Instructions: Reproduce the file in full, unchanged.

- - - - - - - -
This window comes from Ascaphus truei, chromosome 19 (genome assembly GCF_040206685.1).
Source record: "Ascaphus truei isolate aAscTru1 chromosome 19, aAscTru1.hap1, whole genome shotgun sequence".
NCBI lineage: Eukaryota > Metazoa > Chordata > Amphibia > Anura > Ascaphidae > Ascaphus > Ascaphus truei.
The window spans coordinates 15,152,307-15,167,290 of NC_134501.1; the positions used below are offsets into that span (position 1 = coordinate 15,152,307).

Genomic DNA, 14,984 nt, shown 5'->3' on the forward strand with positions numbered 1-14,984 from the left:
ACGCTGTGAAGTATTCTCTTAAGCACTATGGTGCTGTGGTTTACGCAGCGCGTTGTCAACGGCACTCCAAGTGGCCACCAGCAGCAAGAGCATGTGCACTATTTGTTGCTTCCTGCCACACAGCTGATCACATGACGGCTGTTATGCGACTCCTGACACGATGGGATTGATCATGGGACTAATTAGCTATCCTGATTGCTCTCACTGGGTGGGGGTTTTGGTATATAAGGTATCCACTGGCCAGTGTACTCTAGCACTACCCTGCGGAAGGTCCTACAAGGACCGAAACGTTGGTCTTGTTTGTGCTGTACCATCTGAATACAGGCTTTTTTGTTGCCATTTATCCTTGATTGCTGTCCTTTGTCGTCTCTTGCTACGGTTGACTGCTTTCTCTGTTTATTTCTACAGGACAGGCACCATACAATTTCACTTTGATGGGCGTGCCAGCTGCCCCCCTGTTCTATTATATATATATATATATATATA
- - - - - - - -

This window comes from Ascaphus truei, chromosome 19 (genome assembly GCF_040206685.1).
Source record: "Ascaphus truei isolate aAscTru1 chromosome 19, aAscTru1.hap1, whole genome shotgun sequence".
NCBI lineage: Eukaryota > Metazoa > Chordata > Amphibia > Anura > Ascaphidae > Ascaphus > Ascaphus truei.
The window spans coordinates 15,152,307-15,167,290 of NC_134501.1; the positions used below are offsets into that span (position 1 = coordinate 15,152,307).

Genomic DNA, 14,984 nt, shown 5'->3' on the forward strand with positions numbered 1-14,984 from the left:
ACGCTGTGAAGTATTCTCTTAAGCACTATGGTGCTGTGGTTTACGCAGCGCGTTGTCAACGGCACTCCAAGTGGCCACCAGCAGCAAGAGCATGTGCACTATTTGTTGCTTCCTGCCACACAGCTGATCACATGACGGCTGTTATGCGACTCCTGACACGATGGGATTGATCATGGGACTAATTAGCTATCCTGATTGCTCTCACTGGGTGGGGGTTTTGGTATATAAGGTATCCACTGGCCAGTGTACTCTAGCACTACCCTGCGGAAGGTCCTACAAGGACCGAAACGTTGGTCTTGTTTGTGCTGTACCATCTGAATACAGGCTTTTTTGTTGCCATTTATCCTTGATTGCTGTCCTTTGTCGTCTCTTGCTACGGTTGACTGCTTTCTCTGTTTATTTCTACAGGACAGGCACCATACAATTTCACTTTGATGGGCGTGCCAGCTGCCCCCCTGTTCTATTATATATATATATATATATATA